Will Sam be able to find the victim and will what he learns in the diary help him to get closer to catching his perpetrator?

This is a dark, gruesome, compelling story that draws you deeper and deeper in. Redolent with atmosphere and with well-drawn fleshed-out characters, Barker knows how to push your buttons at just the right moment so that you can feel the horror as it is happening.

Very well plotted and consistently thought through, it is just the kind of deviant crime that I like.

I raced through this one because I needed to know how it was going to end, and I was honestly not at all disappointed. Thrilling and repellent in equal measure, this grisly crime thriller is a must read.

The Fourth Monkey is published by Houghton Mifflin Harcourt on 27 June 2017




Bloody Scotland have announced the longlist for this year’s McIlvanney Prize – and what a fantastic shortlist it is! The winner will be announced at the opening reception at Stirling Castle  and followed by a torchlight procession – open to the public – led by Ian Rankin on his way down to his event celebrating 30 years of Rebus. The award recognises excellence in Scottish crime writing, includes a prize of £1000 and nationwide promotion in Waterstones.

The longlist, chosen by an independent panel of readers,  features 6 male and 6 female writers, established authors and debut writers, small Scottish publishers and large London houses, is:

Lin Anderson – None But the Dead (Macmillan)
Chris Brookmyre – Want You Gone (Little, Brown)
Ann Cleeves – Cold Earth (Macmillan)
Helen Fields – Perfect Remains (Harper Collins)
Val McDermid – Out of  Bounds (Little, Brown)
Claire MacLeary – Cross Purpose (Contraband)
Denise Mina – The Long Drop (Random House)
Owen Mullen – Games People Play (Bloodhound)
Ian Rankin – Rather Be the Devil (Orion)
Craig Robertson – Murderabilia (Simon and Schuster)
Craig Russell – The Quiet Death of Thomas Quaid (Quercus)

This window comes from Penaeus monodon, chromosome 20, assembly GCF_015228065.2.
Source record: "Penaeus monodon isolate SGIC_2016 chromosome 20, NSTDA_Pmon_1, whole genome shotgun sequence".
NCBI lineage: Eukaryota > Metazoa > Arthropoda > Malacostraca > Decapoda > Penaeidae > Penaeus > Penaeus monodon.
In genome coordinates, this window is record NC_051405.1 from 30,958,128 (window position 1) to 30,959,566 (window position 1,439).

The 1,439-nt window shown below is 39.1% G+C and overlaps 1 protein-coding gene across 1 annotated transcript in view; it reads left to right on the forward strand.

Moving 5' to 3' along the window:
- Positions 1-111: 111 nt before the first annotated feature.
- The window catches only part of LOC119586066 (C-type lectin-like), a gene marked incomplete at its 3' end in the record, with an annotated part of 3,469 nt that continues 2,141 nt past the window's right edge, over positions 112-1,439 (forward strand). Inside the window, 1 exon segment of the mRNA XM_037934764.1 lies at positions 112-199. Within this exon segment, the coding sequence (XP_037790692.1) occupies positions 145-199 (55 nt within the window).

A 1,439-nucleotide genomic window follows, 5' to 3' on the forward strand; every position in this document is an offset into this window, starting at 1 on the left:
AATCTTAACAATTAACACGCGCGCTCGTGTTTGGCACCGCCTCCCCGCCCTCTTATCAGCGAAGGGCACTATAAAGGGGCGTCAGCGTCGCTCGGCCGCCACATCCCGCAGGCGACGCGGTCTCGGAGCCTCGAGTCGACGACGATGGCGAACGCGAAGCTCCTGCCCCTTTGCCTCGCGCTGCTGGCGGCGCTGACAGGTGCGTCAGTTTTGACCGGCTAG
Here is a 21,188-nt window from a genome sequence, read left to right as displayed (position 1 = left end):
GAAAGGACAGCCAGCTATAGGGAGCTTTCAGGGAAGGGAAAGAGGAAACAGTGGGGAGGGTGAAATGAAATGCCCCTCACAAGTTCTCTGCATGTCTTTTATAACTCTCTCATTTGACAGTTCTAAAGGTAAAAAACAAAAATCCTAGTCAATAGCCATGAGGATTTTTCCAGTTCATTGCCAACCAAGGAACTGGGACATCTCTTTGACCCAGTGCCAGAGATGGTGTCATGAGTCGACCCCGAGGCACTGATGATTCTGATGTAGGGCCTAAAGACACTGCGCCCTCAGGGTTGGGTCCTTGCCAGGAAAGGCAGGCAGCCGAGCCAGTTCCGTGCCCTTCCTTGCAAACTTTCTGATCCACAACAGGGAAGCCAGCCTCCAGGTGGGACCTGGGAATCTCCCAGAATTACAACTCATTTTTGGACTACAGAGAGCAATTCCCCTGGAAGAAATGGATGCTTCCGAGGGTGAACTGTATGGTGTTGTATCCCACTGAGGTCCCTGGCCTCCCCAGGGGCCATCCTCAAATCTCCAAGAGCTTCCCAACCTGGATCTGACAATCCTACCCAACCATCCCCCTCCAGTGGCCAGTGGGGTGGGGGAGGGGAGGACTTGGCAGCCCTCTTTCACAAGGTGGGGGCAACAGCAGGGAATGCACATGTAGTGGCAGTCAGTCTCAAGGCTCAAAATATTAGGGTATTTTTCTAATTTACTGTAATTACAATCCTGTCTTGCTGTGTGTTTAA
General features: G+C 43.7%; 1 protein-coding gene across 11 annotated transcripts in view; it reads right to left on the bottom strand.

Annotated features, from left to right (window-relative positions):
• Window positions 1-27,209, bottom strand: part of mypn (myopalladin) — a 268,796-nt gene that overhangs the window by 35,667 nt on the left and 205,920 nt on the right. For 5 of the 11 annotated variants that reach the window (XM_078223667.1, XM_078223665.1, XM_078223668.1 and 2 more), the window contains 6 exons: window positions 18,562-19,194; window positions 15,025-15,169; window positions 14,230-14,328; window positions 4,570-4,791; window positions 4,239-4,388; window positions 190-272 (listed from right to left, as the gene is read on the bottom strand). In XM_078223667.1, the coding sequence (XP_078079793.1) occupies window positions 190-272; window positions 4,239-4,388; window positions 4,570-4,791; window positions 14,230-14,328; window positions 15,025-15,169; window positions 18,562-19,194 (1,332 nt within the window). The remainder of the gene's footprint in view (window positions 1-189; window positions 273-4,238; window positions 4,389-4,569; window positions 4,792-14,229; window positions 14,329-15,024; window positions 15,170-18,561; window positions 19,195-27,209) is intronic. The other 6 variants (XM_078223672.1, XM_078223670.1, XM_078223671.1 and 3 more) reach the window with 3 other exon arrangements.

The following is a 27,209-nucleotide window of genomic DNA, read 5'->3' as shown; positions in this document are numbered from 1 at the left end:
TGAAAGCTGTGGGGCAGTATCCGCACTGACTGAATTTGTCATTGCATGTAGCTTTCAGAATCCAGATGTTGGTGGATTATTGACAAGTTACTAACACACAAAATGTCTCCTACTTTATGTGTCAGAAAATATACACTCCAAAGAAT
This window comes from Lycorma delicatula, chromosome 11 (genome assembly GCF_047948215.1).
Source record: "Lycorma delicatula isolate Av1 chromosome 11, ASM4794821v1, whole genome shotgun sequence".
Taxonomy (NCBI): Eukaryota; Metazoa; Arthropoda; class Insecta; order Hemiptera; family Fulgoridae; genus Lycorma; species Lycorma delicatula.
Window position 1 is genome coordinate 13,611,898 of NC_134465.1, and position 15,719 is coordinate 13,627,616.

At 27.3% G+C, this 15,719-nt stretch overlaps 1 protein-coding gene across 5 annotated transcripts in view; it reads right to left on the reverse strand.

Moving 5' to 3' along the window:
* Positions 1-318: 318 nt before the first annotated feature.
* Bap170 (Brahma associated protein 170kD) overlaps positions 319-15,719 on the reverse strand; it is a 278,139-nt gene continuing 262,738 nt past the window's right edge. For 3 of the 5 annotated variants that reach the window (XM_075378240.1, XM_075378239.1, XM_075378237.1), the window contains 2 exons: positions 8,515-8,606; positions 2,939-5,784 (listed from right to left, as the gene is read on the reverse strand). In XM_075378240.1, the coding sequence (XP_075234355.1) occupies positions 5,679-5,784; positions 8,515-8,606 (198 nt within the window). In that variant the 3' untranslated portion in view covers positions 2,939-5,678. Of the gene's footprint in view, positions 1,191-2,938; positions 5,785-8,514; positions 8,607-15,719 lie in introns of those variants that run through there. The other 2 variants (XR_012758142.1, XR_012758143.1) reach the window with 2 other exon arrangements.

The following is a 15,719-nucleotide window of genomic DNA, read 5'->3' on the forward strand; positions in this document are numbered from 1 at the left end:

Jay Stringer – How to Kill Friends & Implicate People (Thomas & Mercer)

I have read a number of these (links to those I have reviewed above) and it’s pretty clear its not going to be an easy choice.

The judges will be chaired by Director of Granite Noir, Lee Randall, comedian and crime fiction fan, Susan Calman and journalist, Craig Sisterson who between them cover three continents. The finalists will be revealed at the beginning of September and the winner kept under wraps until the ceremony itself.

Previous winners are Chris Brookmyre with Black Widow 2016, Craig Russell with The Ghosts of Altona in 2015, Peter May with Entry Island in 2014, Malcolm Mackay with How A Gunman Says Goodbye in 2013 and Charles Cumming with A Foreign Country in 2012.

Seven of the twelve authors longlisted for this years McIlvanney Prize feature in the Bloody Scotland book of short stories to be launched on the opening night of the festival. I can’t wait to get my hands on this book.

Last year the Scottish Crime Book of the Year Award was renamed the McIlvanney Prize in memory of William McIlvanney who established the tradition of Scottish detective fiction. His brother Hugh McIlvanney OBE, came to Stirling to present the prize to Chris Brookmyre who won it for Black Widow. The book went on to be shortlisted for the CWA Gold Dagger and is currently on the shortlist for the Theakston’s Old Peculier Prize to be announced at the Harrogate Festival in July.

Bloody Scotland is Scotland’s International Crime Writing Festival, providing a showcase for the best crime writing from Scotland and the world, unique in that it was set up by a group of Scottish crime writers in 2012.  Full information at

Bloody Scotland is supported by the National Lottery through Creative Scotland’s Open Project Funding, Stirling Council, the Open University and Stirling University. Bookdonors have remained the title sponsor for a second year running and Waterstone’s will once again be the festival bookseller. There are  a number of new sponsors including: Shetland Distillery Company, National Library of Scotland, Faculty of Advocates and Stirling Gin


The Deepest Grave by Harry Bingham


A crime from the past. A murder from the future.

DS Fiona Griffiths is bored. It’s been months since she had a good corpse. Then she gets news; not just of a murder, but of a decapitation, and one committed with an antique sword no less. All that, and, a murder scene laid out like a gruesome crossword clue.

Gaynor Charteris was an archaeologist excavating a nearby iron-age site. Genial, respected, well-liked, it was hard to see why anyone would want to kill her.